Gary Peterson, EVP for supply chain and production at The O.C. Tanner Company. "We've made a ton of mistakes" with our Lean journey, he began:
Most of the mistakes we've made centered on our people. We implemented tools and imposed them on our people. They worked, but people hated it. We hired "a cop" to enforce use of the tools. "That should have made it obvious that we were doing something wrong!"
The fundamental principle has to be respect for people, he noted. He suggested that there are four things that are critical for getting people involved:
(1) Setting a clear vision: Establishing an understanding of True North (an aspirational vision of what might be achieved--but paradoxically might be unlikely ever to be achieved), provide free flowing information, engage in true transparency. "By the way," he noted, "Things somehow move from aspirational to the way things are!"
(2) Providing a powerful reason for engagement. Don't use, "If we don't do this we may go out of business." Focus on the purpose of the organization, the intrinsic reasons that make daily work meaningful and create a sense of pride. (By the way, check out his company's blog to get a sense of this.)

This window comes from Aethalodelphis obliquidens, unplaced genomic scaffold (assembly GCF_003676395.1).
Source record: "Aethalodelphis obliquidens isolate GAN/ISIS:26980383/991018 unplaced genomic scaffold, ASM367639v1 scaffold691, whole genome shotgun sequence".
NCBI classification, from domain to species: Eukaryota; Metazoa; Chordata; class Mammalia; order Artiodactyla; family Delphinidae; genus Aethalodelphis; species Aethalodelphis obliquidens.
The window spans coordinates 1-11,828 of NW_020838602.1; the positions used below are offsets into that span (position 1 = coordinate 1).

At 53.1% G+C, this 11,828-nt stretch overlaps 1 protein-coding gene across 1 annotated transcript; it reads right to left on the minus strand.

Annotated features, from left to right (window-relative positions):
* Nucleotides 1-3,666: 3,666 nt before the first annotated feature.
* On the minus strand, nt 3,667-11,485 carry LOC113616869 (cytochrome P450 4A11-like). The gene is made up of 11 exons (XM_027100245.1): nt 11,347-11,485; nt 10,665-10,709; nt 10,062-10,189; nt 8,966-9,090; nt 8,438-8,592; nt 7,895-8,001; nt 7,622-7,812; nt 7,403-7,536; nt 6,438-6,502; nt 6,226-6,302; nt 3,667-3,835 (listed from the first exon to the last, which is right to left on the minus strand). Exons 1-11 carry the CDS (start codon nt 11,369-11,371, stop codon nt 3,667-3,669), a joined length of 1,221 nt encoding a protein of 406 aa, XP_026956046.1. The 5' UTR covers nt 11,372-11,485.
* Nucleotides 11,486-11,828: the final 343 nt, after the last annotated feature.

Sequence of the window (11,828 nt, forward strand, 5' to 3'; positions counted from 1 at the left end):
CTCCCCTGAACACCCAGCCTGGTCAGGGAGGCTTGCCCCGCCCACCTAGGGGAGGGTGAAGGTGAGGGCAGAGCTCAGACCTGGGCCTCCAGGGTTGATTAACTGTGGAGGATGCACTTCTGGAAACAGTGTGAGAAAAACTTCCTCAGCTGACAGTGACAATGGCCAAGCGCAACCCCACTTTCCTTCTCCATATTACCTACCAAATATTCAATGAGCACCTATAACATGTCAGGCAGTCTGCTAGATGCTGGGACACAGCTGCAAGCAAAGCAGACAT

(3) Engaging in a thoughtful and good improvement methodology. Develop people for contribution, particularly helping people evolve into leadership roles that are supportive of the philosophy. "We want eveyone to become leaders." Minimize rules that control: Avoid systems that get in the way. "Don't act like you are cutting them loose and then have them drag a chain behind themselves." Hire well: Ensure that they believe in the elements of a living culture--safety, continuous improvement, trust, respect for others, we are all in this together, Arbinger principles (avoiding self-deception.)
(4) Inspiring a desire to continue to do it and stay engaged. Make it fun to learn and safe to venture into unknown territory. Above all, "Show me you value my efforts." Help people believe: "There is no secret ingredient."